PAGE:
A great start for great people

Onboarding isn’t just an explanation of employee benefits, a desk and a computer password. At least it shouldn’t be. Far too often, companies use up valuable resources to find the right candidates and then ignore them after they’re hired. These businesses lose out on the positive ripple effects and cost savings of an effective orientation process—and they become part of the estimated $37 billion annual loss companies experience when employees don’t understand their jobs. And that’s just in the U.S. and U.K.

What is an effective orientation process, anyway? In my mind, it begins with how you describe it, and I think I’d rather be “welcomed” than “onboarded” as a new employee, wouldn’t you? Most of us can remember that first day on the job, which feels a lot like the first day at a new school. You don’t know anyone and feel ill at ease. You’re afraid you’ll forget what you’ve just been told to do and feel like an idiot—or, worse, make a mistake that costs your new company a lot of money. You don’t even know who to ask how to get to the bathroom. All too often, that’s the discomfort we lay on our carefully selected employees.

At the least, your “welcoming” processes should include: a tour, a few introductions, an e-mail address, and telephone access and instructions—along with the desk, computer password, and explanation of benefits—all on the first day. Somewhere in the first couple of days, new employees need instruction about your products or services, customer service philosophy, marketing initiatives, and what each department does and how they work together to meet goals or provide service.

There is much more that you can and should do but, to be effective, your process should reflect and support your culture and values as well as match the individual preferences of your new employee. Don’t expect an introvert to stand up and give a presentation to strangers; you may lose a talented new employee.

Not a one-day event but a month-long process

No one can get oriented in a day. Your welcome and training process should last at least a month, beginning with communications before the first day on the job and ending with getting feedback that can help you improve the experience. Check back after 60 and 90 days to make sure things are going well.

Best practices include doing things like: providing written job descriptions, setting clear expectations, assigning a mentor, clarifying your culture and values—and, a very simple but respectful thing, dedicating uninterrupted time to talk with your new hire, with no phone calls, e-mails or other interruptions allowed. A word of advice: go ahead and risk the small amount of money it takes to get business cards made for your new employees on the first week of employment; don’t wait until after a waiting period. Give them what they need up front to succeed.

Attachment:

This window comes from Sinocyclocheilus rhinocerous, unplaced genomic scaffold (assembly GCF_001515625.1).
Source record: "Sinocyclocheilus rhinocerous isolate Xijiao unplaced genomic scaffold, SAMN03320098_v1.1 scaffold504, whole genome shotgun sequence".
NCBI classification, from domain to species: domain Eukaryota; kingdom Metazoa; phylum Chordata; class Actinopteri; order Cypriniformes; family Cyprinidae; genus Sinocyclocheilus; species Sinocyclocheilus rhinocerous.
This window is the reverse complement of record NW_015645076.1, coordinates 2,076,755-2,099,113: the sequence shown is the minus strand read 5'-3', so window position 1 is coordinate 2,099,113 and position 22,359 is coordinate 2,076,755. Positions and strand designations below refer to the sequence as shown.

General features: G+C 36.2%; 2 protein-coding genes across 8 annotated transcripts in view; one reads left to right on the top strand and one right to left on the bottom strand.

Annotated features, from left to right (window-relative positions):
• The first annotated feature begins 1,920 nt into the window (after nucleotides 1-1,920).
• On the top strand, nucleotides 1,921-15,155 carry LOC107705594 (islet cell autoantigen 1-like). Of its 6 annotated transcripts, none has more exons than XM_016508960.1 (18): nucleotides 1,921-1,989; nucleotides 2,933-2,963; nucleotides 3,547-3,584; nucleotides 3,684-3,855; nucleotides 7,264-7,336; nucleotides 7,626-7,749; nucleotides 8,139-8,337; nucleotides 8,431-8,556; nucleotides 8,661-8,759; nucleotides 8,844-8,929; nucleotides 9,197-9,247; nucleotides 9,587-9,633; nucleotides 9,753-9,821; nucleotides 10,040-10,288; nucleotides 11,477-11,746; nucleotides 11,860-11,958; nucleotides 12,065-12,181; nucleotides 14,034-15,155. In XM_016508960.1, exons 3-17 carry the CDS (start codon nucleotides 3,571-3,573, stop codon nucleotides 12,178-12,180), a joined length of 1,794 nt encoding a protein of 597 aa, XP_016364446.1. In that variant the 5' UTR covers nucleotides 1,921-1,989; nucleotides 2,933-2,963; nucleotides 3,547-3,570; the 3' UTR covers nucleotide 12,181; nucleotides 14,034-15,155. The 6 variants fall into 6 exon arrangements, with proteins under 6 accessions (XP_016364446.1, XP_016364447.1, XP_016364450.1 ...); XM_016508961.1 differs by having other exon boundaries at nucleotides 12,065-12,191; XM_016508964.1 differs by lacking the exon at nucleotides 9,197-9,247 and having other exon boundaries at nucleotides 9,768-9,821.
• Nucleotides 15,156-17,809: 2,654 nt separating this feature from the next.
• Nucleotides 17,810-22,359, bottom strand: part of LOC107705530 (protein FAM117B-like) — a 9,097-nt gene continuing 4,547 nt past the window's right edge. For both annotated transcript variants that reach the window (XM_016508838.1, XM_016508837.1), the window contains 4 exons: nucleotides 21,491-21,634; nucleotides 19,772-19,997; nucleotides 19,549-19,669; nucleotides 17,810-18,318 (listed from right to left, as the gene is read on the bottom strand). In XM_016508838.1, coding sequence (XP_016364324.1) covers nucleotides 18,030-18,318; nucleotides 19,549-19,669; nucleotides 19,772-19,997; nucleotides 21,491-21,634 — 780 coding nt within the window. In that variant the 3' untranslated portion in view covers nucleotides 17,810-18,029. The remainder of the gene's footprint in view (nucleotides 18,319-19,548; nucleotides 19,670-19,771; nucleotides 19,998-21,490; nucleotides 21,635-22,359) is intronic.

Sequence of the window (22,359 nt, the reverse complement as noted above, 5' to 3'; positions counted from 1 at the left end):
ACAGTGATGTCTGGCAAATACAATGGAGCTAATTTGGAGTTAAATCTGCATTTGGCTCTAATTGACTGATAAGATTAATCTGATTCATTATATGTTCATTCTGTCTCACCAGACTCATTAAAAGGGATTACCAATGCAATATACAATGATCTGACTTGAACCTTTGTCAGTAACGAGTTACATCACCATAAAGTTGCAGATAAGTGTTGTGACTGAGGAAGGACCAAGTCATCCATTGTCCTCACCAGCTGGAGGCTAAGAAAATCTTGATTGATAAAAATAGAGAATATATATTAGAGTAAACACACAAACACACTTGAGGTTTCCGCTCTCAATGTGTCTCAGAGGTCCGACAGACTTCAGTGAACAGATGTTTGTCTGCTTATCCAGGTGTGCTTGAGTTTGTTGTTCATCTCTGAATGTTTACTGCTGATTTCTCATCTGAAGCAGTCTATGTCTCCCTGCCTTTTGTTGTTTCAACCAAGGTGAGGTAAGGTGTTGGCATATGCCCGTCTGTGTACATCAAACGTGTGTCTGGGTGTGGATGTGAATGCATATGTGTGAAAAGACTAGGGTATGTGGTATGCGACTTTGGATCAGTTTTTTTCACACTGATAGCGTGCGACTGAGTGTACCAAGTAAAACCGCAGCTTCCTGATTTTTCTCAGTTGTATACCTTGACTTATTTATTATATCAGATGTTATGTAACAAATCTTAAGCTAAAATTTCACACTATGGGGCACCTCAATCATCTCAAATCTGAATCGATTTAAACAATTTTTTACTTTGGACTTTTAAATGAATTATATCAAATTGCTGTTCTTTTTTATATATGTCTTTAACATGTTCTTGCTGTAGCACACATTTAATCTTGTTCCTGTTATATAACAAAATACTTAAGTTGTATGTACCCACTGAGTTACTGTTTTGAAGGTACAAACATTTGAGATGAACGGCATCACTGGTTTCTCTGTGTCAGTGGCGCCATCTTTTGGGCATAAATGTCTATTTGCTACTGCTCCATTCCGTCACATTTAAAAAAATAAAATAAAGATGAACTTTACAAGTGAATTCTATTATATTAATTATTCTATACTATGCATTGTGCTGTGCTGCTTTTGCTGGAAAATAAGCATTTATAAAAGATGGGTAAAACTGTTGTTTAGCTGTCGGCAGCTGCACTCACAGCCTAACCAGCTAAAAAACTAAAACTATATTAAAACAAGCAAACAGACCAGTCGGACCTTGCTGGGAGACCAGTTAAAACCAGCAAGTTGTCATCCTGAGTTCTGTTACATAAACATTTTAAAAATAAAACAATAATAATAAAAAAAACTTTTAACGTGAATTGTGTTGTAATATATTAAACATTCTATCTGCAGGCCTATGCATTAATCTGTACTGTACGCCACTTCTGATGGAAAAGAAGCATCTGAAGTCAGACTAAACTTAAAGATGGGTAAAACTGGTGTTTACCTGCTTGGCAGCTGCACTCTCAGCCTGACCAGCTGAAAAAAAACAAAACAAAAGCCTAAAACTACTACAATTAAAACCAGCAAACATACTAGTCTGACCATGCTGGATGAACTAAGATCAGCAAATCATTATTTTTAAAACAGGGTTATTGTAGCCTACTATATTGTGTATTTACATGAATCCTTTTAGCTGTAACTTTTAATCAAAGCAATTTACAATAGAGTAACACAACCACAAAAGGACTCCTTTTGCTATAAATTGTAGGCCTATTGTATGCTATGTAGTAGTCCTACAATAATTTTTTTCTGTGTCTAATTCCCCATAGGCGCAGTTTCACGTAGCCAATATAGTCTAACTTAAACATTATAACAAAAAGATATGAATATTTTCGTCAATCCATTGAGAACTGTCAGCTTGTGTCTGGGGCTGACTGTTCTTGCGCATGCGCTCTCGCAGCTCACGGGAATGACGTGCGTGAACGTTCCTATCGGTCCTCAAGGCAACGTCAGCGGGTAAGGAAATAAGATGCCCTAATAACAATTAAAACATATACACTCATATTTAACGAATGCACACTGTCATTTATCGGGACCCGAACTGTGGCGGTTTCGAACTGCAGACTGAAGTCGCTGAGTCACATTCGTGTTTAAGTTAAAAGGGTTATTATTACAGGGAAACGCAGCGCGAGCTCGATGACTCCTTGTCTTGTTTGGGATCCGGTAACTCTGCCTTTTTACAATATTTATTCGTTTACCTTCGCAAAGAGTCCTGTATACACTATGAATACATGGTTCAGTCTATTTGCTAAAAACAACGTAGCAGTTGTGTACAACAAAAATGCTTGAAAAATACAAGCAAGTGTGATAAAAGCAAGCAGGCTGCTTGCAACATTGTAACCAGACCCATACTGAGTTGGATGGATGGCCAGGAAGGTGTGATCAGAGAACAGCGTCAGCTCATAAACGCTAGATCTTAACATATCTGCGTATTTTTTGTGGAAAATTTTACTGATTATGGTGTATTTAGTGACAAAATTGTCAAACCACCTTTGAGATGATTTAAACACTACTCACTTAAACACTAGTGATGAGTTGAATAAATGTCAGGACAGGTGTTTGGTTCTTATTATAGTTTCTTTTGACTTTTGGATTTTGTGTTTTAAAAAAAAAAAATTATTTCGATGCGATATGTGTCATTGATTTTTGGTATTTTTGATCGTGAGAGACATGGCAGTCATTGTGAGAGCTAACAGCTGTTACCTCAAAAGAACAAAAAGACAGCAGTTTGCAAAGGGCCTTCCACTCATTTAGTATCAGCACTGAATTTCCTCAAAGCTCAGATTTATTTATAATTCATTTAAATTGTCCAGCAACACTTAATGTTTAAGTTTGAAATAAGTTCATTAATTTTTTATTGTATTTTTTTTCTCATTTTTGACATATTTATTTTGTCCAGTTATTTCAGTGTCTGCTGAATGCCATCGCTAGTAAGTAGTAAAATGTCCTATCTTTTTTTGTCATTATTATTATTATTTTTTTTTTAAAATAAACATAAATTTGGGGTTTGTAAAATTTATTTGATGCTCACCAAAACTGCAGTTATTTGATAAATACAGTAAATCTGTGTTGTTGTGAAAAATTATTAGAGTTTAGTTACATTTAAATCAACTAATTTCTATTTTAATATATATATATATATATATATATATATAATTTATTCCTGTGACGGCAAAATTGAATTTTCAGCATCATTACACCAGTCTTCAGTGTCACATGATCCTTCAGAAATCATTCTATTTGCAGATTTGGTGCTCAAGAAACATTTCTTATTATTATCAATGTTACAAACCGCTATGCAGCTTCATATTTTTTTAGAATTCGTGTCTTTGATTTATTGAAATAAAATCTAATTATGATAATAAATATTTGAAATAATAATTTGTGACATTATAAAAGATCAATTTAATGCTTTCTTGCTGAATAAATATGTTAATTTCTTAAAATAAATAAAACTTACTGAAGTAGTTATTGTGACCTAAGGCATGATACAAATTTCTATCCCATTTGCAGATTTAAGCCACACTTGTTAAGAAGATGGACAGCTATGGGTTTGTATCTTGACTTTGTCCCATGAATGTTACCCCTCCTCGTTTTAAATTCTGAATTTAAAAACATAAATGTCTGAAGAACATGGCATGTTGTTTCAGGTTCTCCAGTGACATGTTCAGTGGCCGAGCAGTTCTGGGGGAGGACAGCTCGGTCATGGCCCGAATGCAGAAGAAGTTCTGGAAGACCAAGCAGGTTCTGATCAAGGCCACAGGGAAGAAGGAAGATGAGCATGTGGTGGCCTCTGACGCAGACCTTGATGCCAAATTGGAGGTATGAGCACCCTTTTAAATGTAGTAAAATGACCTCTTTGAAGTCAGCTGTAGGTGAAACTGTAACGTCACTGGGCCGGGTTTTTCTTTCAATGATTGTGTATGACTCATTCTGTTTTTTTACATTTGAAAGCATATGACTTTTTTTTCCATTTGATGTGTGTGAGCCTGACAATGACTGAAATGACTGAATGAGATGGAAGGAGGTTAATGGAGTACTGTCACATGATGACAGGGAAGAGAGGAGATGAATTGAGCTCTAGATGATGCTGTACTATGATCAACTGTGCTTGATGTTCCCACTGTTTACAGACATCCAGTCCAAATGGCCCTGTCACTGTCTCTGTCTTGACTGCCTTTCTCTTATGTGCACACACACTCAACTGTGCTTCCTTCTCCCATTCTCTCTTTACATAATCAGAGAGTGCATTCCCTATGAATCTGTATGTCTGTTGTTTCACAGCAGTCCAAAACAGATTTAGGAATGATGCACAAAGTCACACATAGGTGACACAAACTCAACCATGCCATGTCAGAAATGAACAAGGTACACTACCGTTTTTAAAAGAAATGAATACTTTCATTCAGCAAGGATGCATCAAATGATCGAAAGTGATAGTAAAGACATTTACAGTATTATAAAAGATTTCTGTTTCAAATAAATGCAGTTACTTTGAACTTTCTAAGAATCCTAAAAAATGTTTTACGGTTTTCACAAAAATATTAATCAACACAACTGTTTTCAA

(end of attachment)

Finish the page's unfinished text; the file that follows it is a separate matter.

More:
Going far beyond the basics

With the basics taken care of, how can you reinforce your culture and values in the process? Here are some examples from a March 2013 Bryan Burkhart column in the New York Times: Thrillist throws people into an open environment to begin working as part of the team from Day One.  Warby Parker sends the employee a welcome packet with company history, press releases, core values, what to expect the first day, week, month and other information before the start date; and the night before starting, the supervisor calls to make sure the person knows where to show up and when.

Other companies send welcome gift packets related to the culture or history of the company; arrange lunch with the senior team; or play a game that fosters and rewards connection between the new person and other employees. The common theme in the examples is that these companies make the effort to be respectful, supportive, understanding and welcoming to their new employees—going beyond the basics, and way beyond the minimum.

Effective orientation programs are meant to increase the comfort level and productivity of new employees. But, truly, it’s your business that reaps most of the benefits. You reduce the cost of learning; speed up the time to productivity; greatly improve turnover rates; and increase overall morale. Can you afford not to be on board?

Categories: Management & Leadership